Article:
As food and energy prices rise in Asia, the world is now facing a steady rise in inflation, a change from just a few months ago when the region emerged to avoid price fever in the United States and parts of Europe.
Inflation readings across the region – China, India, Indonesia, the Philippines, Thailand and South Korea – have risen more than forecast recently, with New Zealand hitting its highest rate in 22 years on Wednesday due to price concerns. And accelerating production costs indicates that the worst has not yet come.
Markets have begun to rise in anticipation of rising inflation and a more aggressive move by the central bank across much of Asia. This has begun to mirror the trend seen in the United States, where data on Tuesday showed that consumer prices rose the most in the last month to the end of 1981, putting new pressure on the US Federal Reserve to respond.
Led by South Korea, the yield on regional government bonds has risen this year, with the emerging Asia’s total return index falling 2.6%, its worst performance since 2013. This indicates an expectation that some central banks will raise interest rates to slow down inflation. As the capital leaves the region, their currencies rise.
The turning point was Russia’s aggression in Ukraine, which led to a boom in the commodity market. It raises energy and fuel prices and threatens grain supply in the world’s top consumer regions. Rising fertilizer and transportation costs also compounded global food prices.
The Asian Development Bank (ADB) said earlier this month that prices of advanced products in developing Asia were expected to rise to 3.7% this year, up one full percentage point. While this is relatively quiet compared to the rate in the US, it is forcing policymakers to shift focus and intimidating some investors.
According to the Australia and New Zealand Banking Group (ANZ), marking the largest sell-off since March 2020, a net গত 22.3 billion investment came from Asia last month, excluding China.
India, the world’s second most populous country, is experiencing food and energy shortages. At his vegetable stall in the suburbs of Mumbai, Gyaneshwar Uttam Sant’s problems were seen in a plastic bag of mixed vegetables that he had just packed for one customer: he was charging Rs 450 or about ড 6, which is about 80% more than anything else. Weeks ago.
“I’m helpless,” said Mr. Sante, as one customer shouted about the “incredible” price of a cooking gas cylinder, which rose almost 30% to Rs 960.
The RBI’s response is a sign of growing pressure in Asia Governor Shaktikant Das last week described a “tectonic shift” in macroeconomic and inflation outlook since the end of February – essentially Russia’s invasion of Ukraine – which “blew away the previous description” of calm price pressures this year.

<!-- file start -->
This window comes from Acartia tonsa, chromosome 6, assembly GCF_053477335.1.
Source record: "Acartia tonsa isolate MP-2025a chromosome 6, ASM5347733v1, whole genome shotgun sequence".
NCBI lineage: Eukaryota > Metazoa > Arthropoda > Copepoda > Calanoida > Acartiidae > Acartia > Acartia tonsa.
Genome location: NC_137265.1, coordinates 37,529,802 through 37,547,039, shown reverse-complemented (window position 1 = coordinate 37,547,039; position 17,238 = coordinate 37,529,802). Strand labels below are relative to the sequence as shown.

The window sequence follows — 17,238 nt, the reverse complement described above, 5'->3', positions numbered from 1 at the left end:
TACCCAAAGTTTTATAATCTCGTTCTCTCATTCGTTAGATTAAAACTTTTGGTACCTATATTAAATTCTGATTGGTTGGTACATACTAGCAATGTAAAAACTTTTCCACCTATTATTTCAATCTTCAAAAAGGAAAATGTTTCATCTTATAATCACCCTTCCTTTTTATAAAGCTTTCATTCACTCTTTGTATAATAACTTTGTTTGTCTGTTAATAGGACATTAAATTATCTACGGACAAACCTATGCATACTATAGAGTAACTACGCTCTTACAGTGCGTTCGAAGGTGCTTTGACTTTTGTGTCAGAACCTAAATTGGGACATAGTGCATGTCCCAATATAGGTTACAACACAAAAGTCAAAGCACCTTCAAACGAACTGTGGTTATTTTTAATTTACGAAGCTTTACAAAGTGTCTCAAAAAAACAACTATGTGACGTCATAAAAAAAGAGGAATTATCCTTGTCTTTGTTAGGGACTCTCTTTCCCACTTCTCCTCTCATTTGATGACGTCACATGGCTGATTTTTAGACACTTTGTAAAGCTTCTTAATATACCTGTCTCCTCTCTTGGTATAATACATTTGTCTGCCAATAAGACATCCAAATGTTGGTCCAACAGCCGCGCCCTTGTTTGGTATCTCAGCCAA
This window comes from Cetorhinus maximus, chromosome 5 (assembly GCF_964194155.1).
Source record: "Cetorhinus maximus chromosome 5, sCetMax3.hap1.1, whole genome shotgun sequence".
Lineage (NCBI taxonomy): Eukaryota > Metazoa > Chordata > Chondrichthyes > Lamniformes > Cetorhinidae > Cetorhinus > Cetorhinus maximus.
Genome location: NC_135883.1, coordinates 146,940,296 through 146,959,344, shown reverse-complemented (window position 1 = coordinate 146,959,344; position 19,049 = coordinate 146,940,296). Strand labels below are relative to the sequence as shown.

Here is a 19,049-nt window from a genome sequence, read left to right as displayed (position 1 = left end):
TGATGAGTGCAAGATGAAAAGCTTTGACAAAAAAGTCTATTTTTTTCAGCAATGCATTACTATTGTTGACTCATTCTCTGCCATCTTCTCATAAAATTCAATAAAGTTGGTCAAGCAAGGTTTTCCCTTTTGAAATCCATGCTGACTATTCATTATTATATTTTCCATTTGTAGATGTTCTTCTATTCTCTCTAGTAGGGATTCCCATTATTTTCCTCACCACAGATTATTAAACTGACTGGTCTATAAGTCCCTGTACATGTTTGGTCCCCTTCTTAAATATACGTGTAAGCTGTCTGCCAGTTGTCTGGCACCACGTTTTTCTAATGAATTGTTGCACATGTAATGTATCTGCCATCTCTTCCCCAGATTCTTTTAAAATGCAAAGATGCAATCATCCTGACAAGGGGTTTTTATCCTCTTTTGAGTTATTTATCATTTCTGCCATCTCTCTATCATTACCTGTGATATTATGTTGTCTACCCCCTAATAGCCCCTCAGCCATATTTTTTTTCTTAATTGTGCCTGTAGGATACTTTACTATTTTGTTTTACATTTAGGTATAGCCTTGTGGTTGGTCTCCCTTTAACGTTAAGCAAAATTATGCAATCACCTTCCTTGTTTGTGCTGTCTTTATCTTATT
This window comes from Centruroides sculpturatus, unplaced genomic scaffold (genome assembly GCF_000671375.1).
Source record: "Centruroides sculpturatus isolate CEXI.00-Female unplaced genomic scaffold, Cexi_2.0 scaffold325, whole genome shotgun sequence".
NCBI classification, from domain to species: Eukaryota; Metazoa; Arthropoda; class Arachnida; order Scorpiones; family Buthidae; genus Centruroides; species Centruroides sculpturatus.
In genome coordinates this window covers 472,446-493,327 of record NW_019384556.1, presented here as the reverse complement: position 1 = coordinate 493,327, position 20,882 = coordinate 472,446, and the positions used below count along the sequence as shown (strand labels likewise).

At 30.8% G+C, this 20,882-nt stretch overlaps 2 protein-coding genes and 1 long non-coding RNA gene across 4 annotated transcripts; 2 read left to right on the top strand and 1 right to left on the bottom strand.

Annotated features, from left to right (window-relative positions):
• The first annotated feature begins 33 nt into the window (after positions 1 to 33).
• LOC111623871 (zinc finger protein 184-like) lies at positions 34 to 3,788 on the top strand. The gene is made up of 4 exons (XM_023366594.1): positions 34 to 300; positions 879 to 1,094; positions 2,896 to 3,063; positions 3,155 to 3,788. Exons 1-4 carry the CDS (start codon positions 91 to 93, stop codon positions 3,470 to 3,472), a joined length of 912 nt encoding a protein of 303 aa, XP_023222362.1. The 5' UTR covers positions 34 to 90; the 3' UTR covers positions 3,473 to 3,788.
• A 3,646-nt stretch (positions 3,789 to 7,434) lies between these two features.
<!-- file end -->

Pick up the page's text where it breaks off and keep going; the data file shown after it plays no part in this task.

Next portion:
“In line with our priorities, we are now keeping inflation on the rise,” Mr Das said.
In China, producer prices rose 8.3% year-on-year, down from 8.8% in February but still above the median estimate of 8.1%. Consumer prices in Japan, excluding fresh food, rose 0.6% in February from a year earlier, the benchmark of the Bank of Japan, the fastest pace in two years, driven by energy costs.
The central banks of South Korea and Singapore also met this week, with economists divided over the possibility of another rate hike in Seoul as Singapore’s city-states are expected to tighten settings to fight imported inflation, especially energy.
Despite the region being a net exporter, food poses the biggest inflation risk for Asia’s central banks, according to HSBC Holdings plc. Rolling lockdowns in China to curb coronavirus disease 2019 (COVID-19) is another potential source of inflation for juices.
What’s more, as consumer input costs continue to rise, consumer prices are likely to rise further.
Although the correlation between factory prices and consumer spending is influenced by a number of factors, as some companies absorb charges or soften exchange rate shocks, analysts at ANZ and Nomura Holdings, Inc. see further inflation.
“The gap between the PPI (Product Price Index) and the CPI (Consumer Price Index) is currently exceptionally large,” said Crystal Tan, an economist at ANZ, referring to prices paid by producers and consumers. “This suggests to me that there is significant price pressure in the pipeline that will eventually flow into the CPI as producers begin to go through higher input costs.”
Kenneth Wong, a producer who runs one of the world’s leading bra manufacturers with factories in China, Cambodia and Thailand, is feeling the pressure. Input prices have increased for about 20 components of clothing, such as fabrics, foam pads, metal wires, and plastic adjusters.
And prices are still rising, according to Mr. Wong, who was the head of Top Form Bra, a Hong Kong-based company founded by his father.
Under normal circumstances, Mr. Wong will quote clients the price of a product that will hold for his life cycle – as long as three years – he is now updating prices on a rolling basis.
“Before I used to buy things like elastic or thread or bark, we didn’t even have to think about it,” said Mr Wong. “But now, you really have to manage it.” – Bloomberg